(9). Few people are completely successful at subtitling comedies.

Questions 10-13

Complete the sentences below with words from IELTSFever Academic IELTS Reading Test 164 Reading Passage 1.

Use NO MORE THAN THREE WORDS for each answer.

Write your answers in boxes 10—13 on your answer sheet.

(10). Poor subtitling can be a result of the subtitler not being excellent at…………………..…

(11). To create subtitles for a video version of a film, it may be necessary to…………………

(12). Subtitles usually have a…………………………… around them.

(13). Speakers can be distinguished from each other for the benefit of…………………

Reading Passage 2

You should spend about 20 minutes on Questions 14-26, which are based on the IELTSFever Academic IELTS Reading Test 164 Reading Passage AIRPORTS ON WATER below.


{A}. River deltas are difficult places for map makers. The river builds them up, the sea wears them down; their outlines are always changing. The changes in China’s Pearl River delta, however, are more dramatic than these natural fluctuations. An island six kilometers long and with a total area of 1248 hectares is being created there. And the civil engineers are as interested in performance as in speed and size. This is a bit of the delta that they want to endure. The new island of Chek Lap Kok, the site of Hong Kong’s new airport, is 83% complete. The giant dumper trucks rumbling across it will have finished their job by the middle of this year and the airport itself will be built at a similarly breakneck pace.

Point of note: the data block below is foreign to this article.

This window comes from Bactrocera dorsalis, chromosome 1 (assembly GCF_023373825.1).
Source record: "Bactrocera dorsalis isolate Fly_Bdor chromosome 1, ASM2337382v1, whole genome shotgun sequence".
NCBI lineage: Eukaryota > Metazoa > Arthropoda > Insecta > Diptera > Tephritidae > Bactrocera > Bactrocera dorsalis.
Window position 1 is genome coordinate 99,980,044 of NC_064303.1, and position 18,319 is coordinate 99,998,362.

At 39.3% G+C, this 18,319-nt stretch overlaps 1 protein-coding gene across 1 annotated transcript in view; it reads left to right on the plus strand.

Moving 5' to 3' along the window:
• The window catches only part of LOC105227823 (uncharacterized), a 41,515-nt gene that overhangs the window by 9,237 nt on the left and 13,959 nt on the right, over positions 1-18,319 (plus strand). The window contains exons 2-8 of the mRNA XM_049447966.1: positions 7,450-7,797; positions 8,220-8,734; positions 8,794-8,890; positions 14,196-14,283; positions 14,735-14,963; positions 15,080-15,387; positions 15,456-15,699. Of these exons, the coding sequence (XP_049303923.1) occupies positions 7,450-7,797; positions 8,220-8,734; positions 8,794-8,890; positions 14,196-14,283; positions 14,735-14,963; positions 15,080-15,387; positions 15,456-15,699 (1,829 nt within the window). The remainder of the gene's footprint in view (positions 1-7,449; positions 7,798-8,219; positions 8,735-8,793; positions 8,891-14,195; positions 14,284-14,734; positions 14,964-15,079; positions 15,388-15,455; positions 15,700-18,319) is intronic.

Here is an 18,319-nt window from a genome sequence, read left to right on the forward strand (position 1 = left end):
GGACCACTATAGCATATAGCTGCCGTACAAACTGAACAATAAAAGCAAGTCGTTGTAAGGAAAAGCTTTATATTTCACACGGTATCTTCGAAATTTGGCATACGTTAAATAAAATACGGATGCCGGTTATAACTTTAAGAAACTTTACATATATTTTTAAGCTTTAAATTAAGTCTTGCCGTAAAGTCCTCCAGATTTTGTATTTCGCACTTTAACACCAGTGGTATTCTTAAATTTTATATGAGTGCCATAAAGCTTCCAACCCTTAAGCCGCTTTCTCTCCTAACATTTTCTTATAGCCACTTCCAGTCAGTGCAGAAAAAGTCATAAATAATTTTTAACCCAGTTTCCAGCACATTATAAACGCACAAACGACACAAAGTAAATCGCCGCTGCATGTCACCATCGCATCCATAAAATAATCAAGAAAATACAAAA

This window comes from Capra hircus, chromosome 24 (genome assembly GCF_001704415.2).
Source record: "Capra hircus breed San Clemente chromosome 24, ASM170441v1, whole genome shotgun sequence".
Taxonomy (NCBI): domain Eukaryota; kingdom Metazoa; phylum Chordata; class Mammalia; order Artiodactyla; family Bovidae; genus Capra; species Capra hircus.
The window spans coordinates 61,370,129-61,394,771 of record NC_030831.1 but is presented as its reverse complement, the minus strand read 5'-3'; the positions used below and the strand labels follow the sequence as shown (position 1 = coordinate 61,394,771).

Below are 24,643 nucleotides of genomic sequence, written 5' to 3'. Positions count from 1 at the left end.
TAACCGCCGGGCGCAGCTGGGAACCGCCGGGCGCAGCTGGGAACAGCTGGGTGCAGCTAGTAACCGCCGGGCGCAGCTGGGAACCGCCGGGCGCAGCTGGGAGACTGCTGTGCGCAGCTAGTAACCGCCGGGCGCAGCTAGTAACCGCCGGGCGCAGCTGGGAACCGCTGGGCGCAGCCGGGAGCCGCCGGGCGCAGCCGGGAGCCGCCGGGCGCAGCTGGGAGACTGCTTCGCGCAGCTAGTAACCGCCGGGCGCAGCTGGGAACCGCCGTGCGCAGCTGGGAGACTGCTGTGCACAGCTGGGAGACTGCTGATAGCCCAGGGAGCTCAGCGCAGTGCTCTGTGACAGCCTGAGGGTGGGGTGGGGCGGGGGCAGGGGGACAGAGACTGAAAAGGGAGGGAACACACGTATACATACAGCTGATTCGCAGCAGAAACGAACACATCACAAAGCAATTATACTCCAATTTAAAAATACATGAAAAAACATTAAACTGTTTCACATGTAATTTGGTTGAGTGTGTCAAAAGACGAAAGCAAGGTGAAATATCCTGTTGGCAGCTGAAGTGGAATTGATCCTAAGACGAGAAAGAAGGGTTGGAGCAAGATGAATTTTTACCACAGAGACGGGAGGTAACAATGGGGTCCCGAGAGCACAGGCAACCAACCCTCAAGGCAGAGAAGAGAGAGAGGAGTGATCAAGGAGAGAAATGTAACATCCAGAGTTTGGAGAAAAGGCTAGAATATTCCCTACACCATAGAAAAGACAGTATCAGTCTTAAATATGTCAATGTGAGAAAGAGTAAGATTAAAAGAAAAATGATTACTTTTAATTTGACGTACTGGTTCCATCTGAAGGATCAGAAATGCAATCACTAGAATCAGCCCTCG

{B} As Chek Lap Kok rises, however, another new Asian island is sinking back into the sea. This is a 520-hectare island built in Osaka Bay, Japan, that serves as the platform for the new Kansai airport. Chek Lap Kok was built in a different way, and thus hopes to avoid the same sinking fate. The usual way to reclaim land is to pile sand rock onto the seabed. When the seabed oozes with mud, this is rather like placing a textbook on a wet sponge: the weight squeezes the water out, causing both water and sponge to settle lower. The settlement is rarely even: different parts sink at different rates. So buildings, pipes, roads, and so on tend to buckle and crack. You can engineer around these problems, or you can engineer them out. Kansai took the first approach; Chek Lap Kok took the second.